Simultaneous vs multiple submissions?

Q. What is the difference between simultaneous submissions and multiple submissions? Why do a lot of publishers not accept simultaneous submissions? Do you accept simultaneous submissions?

A. First off, the difference between multiple and simultaneous submissions is exactly what they’re called: simultaneous submissions mean submitting the same manuscript to multiple publishers at the same time. Multiple submissions means sending several different manuscripts to the same publisher, either at the same time or while still waiting on a response from the first submission.

So why don’t a lot of publishers like simultaneous submissions? Several reasons, actually. Number one being a time and money issue. Publishers don’t want to spend precious time and efforts reading a manuscript, liking it, checking their publishing schedule, sending it to another editor for a second opinion, and sending out an acceptance letter, just to find out that the author sold the rights to the book the day before. It’s annoying and frustrating, and it does waste a lot of time and energy that most houses – especially smaller presses – can’t afford (or, at least don’t want to).

While many houses have put in the phrase “simultaneous submissions accepted, if noted in the query letter” into their submissions requirements, not all authors follow those rules, and therefore has left editors high and dry on sales. So, to make things easier and take out risk on the publisher, many houses have adapted to the no simultaneous submissions rule. So, congratulations to all those authors who think they’re above following directions, you have wonderfully screwed up the opportunity for other future submitters in your blind arrogance.

So, on to the question of whether Leucrota accepts simultaneous submissions.

Yes, we do. Why? Well, because frankly all of the editors remember what it feels like to put one copy of our work in the mail, and wait seven months only to receive a rejection letter, and then grudginly repeat the process. I think it’s stupid, honestly. It takes a hell of a long time to write the damn manuscript, so why would any author in their right mind want to spend one to three, or maybe even more years sending out…what, seven submissions? A newbie author’s chance of being accepted by a publisher in this illustration is not one in seven – but rather one in 7,000. So, odds would definately be more in the author’s favor by the author sending out more submissions, correct? Yes, now let’s move on…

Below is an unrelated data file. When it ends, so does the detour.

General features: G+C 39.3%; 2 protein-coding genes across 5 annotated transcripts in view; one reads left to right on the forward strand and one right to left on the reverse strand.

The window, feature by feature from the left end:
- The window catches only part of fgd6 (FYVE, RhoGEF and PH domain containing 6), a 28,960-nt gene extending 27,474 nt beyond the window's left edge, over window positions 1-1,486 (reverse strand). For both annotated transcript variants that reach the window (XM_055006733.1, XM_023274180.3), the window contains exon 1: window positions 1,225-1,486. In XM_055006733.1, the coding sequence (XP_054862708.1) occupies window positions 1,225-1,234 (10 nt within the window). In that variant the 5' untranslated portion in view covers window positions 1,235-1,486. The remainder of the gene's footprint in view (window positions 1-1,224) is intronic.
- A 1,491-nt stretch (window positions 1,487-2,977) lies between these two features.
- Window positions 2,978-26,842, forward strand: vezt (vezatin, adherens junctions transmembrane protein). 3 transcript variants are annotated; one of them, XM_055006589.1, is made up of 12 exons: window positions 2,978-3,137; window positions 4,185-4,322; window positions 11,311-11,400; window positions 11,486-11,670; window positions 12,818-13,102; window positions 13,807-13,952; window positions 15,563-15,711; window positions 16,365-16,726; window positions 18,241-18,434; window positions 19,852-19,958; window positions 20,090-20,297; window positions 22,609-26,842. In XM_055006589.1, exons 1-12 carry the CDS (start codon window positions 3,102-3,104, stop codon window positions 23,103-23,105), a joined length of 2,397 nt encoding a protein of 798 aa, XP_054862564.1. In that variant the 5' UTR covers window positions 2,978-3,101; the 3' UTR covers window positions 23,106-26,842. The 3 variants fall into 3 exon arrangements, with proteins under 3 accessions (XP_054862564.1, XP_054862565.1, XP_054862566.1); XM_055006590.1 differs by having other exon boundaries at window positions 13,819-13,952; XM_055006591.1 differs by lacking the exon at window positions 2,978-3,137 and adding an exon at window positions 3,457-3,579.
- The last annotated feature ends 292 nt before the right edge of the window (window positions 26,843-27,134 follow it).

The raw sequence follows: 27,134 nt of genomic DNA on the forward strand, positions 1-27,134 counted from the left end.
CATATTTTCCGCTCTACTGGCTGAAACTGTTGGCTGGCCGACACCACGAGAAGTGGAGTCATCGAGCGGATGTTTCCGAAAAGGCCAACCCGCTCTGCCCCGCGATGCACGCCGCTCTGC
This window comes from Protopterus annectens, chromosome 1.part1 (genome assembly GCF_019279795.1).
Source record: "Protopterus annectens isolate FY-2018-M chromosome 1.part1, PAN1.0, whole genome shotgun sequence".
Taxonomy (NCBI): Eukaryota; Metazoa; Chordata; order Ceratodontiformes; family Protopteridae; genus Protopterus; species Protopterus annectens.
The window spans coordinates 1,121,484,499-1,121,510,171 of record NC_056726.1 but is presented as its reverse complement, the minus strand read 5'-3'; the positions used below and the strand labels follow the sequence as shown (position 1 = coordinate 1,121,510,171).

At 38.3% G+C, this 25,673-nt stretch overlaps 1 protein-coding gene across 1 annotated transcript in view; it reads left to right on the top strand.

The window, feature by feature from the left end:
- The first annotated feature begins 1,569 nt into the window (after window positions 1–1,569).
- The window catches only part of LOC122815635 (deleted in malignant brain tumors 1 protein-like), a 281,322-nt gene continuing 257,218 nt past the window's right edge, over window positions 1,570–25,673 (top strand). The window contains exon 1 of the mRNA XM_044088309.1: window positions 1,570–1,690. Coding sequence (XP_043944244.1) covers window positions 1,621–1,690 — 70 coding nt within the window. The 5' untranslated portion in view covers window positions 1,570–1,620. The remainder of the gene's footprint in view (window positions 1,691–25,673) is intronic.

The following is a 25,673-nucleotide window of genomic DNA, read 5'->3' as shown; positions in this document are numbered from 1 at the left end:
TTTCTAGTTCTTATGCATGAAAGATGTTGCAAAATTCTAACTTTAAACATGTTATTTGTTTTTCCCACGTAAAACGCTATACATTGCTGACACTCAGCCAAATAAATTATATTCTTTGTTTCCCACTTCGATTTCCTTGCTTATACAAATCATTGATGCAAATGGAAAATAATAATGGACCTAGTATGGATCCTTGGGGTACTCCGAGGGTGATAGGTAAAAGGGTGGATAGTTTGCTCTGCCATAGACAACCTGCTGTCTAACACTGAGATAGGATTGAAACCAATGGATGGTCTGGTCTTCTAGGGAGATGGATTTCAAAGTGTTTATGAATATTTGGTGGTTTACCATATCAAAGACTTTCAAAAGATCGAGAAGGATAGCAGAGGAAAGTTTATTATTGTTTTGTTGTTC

So yes, we remember what it’s like, and we sympathize with struggling writers. So we do accept simultaneous submissions. We do also ask that you mention – quite clearly – in your query letter and again on your cover letter that your manuscript is a simultaneous submission. It’s only courteous to comply, and shows that you’re honest and trustworthy as an author, an individual, and that you’re someone we want to work with. And no, to answer the itching question in the back of your mind that’s making you nearly twitch out of your chair, mentioning your submission is a simultaneous submission does not hurt your chances of acceptance.

Another reason why you want to be honest up front? Well, because you don’t want to screw yourself. While there’s no such thing as a universal “author blacklist” (if you’ve read my previous postings regarding the topic you’ll know what I’m talking about), that doesn’t mean that if you lose or betray our trust on our first meeting or interaction, that you won’t blacklist yourself from our press. Any other press would do the same, so it’s not just us being picky. We don’t want to deal with liars, tricksters, or sneaks. It’s bad for business, and our editors don’t get along with snakes well. In fact, I find that rattlesnake with ketchup tastes quite nice, so you can only imagine what I’ll do to a submission we find has been quietly submitted elsewhere.